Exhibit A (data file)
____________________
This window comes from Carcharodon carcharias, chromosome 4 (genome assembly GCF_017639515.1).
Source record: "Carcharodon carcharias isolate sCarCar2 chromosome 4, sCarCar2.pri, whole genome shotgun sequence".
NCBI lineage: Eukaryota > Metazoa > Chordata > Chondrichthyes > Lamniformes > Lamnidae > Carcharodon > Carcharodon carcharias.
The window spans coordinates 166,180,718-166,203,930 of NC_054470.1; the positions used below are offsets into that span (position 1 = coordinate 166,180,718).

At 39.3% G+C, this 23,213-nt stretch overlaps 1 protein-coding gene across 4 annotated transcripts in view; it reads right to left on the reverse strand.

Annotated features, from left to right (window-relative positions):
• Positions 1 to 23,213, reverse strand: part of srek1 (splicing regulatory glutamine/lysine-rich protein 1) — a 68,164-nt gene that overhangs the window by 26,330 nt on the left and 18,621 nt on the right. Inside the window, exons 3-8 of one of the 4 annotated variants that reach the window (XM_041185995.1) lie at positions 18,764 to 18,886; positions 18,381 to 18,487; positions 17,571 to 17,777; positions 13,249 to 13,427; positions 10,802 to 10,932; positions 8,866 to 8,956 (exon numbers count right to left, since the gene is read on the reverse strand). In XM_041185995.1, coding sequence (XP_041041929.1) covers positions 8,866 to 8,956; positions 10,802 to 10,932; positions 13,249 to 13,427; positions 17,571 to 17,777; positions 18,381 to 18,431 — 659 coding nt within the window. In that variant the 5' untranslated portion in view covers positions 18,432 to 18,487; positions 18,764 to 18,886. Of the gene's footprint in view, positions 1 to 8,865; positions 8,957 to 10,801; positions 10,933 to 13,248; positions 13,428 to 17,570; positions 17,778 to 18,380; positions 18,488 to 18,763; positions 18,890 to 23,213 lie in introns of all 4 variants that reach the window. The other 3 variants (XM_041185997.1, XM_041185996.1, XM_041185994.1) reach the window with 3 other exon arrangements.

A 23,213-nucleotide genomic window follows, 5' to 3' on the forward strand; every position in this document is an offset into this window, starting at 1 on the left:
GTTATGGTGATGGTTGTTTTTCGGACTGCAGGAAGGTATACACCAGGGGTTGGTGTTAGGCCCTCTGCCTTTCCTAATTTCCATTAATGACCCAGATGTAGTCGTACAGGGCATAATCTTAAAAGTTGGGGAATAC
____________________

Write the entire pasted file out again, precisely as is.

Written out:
This window comes from Carcharodon carcharias, chromosome 4 (genome assembly GCF_017639515.1).
Source record: "Carcharodon carcharias isolate sCarCar2 chromosome 4, sCarCar2.pri, whole genome shotgun sequence".
NCBI lineage: Eukaryota > Metazoa > Chordata > Chondrichthyes > Lamniformes > Lamnidae > Carcharodon > Carcharodon carcharias.
The window spans coordinates 166,180,718-166,203,930 of NC_054470.1; the positions used below are offsets into that span (position 1 = coordinate 166,180,718).

At 39.3% G+C, this 23,213-nt stretch overlaps 1 protein-coding gene across 4 annotated transcripts in view; it reads right to left on the reverse strand.

Annotated features, from left to right (window-relative positions):
• Positions 1 to 23,213, reverse strand: part of srek1 (splicing regulatory glutamine/lysine-rich protein 1) — a 68,164-nt gene that overhangs the window by 26,330 nt on the left and 18,621 nt on the right. Inside the window, exons 3-8 of one of the 4 annotated variants that reach the window (XM_041185995.1) lie at positions 18,764 to 18,886; positions 18,381 to 18,487; positions 17,571 to 17,777; positions 13,249 to 13,427; positions 10,802 to 10,932; positions 8,866 to 8,956 (exon numbers count right to left, since the gene is read on the reverse strand). In XM_041185995.1, coding sequence (XP_041041929.1) covers positions 8,866 to 8,956; positions 10,802 to 10,932; positions 13,249 to 13,427; positions 17,571 to 17,777; positions 18,381 to 18,431 — 659 coding nt within the window. In that variant the 5' untranslated portion in view covers positions 18,432 to 18,487; positions 18,764 to 18,886. Of the gene's footprint in view, positions 1 to 8,865; positions 8,957 to 10,801; positions 10,933 to 13,248; positions 13,428 to 17,570; positions 17,778 to 18,380; positions 18,488 to 18,763; positions 18,890 to 23,213 lie in introns of all 4 variants that reach the window. The other 3 variants (XM_041185997.1, XM_041185996.1, XM_041185994.1) reach the window with 3 other exon arrangements.

A 23,213-nucleotide genomic window follows, 5' to 3' on the forward strand; every position in this document is an offset into this window, starting at 1 on the left:
GTTATGGTGATGGTTGTTTTTCGGACTGCAGGAAGGTATACACCAGGGGTTGGTGTTAGGCCCTCTGCCTTTCCTAATTTCCATTAATGACCCAGATGTAGTCGTACAGGGCATAATCTTAAAAGTTGGGGAATAC